Iron On Appliqué Fail

I was really hoping I could give you some really great post on how “even though you don’t sew, you can make a cute baby shirt” but that isn’t going to happen.

Iron-on appliqué sheets, various types of iron-on stabilizers and iron-on clothing patches are all over fabric and craft stores. I’ve had varying degrees of success with each. The cheap iron-on patches by Dritz are rock-solid. Sure, you’re melting plastic with your iron and making some crazy, stiff, oddly-colored patch, but it works, if you don’t mind feeling a little extra 1970.

Iron-on stabilizers and things like Dritz stitch-witchery for lazy seam repair, while I love, I know do not last more than a wash or two. That’s fine, that’s all I really expect out of them. I often buy the remnants of thin stabilizer in the bins at Joann’s when I see them. I have yet to do any bag or purse projects, so I haven’t really gotten into any of the heavy stabilizers. I mostly buy the stitch-witcher and the light-weight stuff.

So, when I picked up this magical package, I really thought I’d have fun, quick, easy Christmas presents AND a recommendation for all the new moms I know that don’t sew.

 

Steam-A-Seam
Steam-A-Seam

It says, right there: “Press only once for permanent bond!” Do you see that? There are five 9×12″ sheets for about $6 on Amazon. It’s “Perfect for Appliqué!” Sigh.

Well, I’m not letting these cute pictures go to waste. I cut out my templates and fabric first.

z for zoe
z for zoe

Then, removed the wax paper on the first side of the stabilizer. I arranged the objects to be adhered so that I got quite a few on one sheet.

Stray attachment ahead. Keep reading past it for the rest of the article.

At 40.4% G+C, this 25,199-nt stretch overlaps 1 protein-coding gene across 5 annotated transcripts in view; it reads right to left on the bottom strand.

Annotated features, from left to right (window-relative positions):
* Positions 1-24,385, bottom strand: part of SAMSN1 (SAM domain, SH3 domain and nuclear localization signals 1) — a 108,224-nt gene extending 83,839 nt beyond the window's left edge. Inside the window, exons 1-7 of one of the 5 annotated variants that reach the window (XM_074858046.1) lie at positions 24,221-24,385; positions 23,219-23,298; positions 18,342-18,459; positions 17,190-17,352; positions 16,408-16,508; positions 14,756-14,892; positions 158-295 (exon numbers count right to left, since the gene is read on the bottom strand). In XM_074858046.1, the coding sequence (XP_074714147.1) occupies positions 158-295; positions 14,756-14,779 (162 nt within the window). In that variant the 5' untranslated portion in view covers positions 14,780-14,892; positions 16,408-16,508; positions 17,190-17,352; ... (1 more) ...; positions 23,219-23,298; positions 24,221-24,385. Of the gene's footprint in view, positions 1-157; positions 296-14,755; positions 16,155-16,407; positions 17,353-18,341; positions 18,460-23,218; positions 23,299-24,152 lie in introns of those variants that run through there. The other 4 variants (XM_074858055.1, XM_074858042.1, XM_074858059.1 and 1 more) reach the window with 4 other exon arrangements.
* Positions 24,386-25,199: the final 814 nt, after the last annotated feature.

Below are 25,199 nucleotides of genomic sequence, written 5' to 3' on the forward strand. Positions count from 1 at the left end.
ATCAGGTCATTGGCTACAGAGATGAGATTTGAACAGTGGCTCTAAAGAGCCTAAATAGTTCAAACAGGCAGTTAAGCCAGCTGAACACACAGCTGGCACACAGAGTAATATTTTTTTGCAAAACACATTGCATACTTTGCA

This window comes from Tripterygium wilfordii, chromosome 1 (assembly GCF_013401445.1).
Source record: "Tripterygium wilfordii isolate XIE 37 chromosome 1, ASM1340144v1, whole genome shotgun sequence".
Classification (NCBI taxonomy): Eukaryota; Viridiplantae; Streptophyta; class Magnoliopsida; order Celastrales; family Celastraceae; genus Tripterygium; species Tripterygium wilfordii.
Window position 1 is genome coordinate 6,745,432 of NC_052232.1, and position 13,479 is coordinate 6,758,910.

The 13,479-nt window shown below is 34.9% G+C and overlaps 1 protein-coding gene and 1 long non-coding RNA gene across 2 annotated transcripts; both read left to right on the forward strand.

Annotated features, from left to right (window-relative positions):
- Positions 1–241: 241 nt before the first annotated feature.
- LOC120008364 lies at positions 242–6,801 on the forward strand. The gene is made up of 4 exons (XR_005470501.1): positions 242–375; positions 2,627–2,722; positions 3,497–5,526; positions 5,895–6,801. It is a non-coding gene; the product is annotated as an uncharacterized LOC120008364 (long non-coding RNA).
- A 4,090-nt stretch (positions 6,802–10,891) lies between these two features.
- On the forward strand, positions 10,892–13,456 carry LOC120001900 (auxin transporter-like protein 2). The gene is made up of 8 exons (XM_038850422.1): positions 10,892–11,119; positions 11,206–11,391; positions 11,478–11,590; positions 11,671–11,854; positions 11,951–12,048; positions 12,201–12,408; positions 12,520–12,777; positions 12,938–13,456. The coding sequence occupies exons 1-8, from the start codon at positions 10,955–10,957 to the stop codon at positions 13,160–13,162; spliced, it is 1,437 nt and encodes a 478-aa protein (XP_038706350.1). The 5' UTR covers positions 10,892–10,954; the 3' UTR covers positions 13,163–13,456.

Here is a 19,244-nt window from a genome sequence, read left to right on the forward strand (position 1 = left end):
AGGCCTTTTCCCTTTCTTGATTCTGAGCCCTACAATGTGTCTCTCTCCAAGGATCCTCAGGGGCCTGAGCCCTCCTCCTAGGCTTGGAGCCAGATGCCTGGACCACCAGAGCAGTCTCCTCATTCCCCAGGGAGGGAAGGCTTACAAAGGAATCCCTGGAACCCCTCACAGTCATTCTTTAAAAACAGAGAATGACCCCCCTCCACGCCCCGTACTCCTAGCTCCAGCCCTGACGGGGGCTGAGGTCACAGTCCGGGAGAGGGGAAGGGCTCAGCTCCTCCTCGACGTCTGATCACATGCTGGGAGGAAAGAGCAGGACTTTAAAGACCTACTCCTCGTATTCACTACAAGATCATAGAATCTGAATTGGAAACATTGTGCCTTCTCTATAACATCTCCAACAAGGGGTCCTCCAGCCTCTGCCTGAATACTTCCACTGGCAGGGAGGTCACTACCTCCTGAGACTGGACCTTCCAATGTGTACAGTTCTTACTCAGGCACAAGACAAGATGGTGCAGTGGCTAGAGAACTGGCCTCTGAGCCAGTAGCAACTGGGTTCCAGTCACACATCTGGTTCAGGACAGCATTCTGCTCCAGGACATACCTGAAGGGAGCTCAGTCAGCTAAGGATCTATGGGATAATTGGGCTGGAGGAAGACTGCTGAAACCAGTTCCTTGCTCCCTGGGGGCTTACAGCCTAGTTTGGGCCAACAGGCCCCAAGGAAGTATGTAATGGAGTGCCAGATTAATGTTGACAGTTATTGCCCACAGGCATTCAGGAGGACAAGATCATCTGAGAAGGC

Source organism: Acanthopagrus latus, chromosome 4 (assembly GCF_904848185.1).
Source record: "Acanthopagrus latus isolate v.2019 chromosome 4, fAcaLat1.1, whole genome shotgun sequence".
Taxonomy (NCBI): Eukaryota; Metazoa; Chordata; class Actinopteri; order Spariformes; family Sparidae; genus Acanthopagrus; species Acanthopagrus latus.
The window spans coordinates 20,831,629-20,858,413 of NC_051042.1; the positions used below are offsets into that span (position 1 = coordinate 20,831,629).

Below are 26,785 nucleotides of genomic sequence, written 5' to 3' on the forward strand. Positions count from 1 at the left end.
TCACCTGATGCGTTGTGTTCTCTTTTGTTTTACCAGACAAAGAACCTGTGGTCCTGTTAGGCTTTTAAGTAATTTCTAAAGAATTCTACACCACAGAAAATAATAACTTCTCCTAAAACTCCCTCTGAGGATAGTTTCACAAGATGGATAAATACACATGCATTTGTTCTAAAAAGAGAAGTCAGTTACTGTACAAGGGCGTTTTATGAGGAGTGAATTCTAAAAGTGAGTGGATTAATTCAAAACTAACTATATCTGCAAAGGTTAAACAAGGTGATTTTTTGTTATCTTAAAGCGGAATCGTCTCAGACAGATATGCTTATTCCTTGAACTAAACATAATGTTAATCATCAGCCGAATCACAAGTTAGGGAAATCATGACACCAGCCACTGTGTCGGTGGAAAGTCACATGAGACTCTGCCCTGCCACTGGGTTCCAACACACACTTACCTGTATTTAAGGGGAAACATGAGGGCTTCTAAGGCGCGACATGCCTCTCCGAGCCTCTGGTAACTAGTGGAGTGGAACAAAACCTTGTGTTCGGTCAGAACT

Stencil Top Side
Stencil Top Side

They advertize that it’s stick for temporary bond – and, yes, it is a little tacky. It’s not as tacky as, say, spray baste or scotch tape, but it has a little stick to it. I cut out my shapes from the stabilizer.

Stencils Cut Out 1
Stencils Cut Out 1

You can see after taking off the 2nd side of wax paper, it’s a plastic stabilizer.

Stencil Cut Out 2
Stencil Cut Out 2

I placed the stencils on the onesies and pressed for the 10 seconds the instructions said to press for – even a bit more on the StarWars appliqué as I did it later. I overlapped, I followed the instructions….and, DAMN, they are cute:

Stencils Ironed On Onesies
Stencils Ironed On Onesies

So, the next day, I put Z for Zoe on, well, Zoe, and before I even left for work in the morning, her Z was peeling off.

Craft Fail
Craft Fail

The Z was some left over minky, and I gave the benefit of the doubt (although it was peeling of the cotton onesie) and put the heart version on her a few days later since it was a simple quilting cotton. It was starting to peel up from the edges by lunch.

I may not understand the meaning of “permanent” or maybe I got a funky batch, but Steam-A-Seam will not be recommended or used by me again. If I’m going to have to sew over a stabilizer anyway, I’m going to use a much lighter weight (and less expensive) version.

 UPDATE: January 9, 2013 – as of now, the cotton heart and StarWars patch are still on after multiple wash and wears. It appears that just the edge started peeling up and I don’t know if the heat of the dryer “set” them better or what, but they’re still going strong, albeit stiff feeling. The “Z” got stitched down. There was no saving it. So perhaps the lesson is don’t use it with synthetics?

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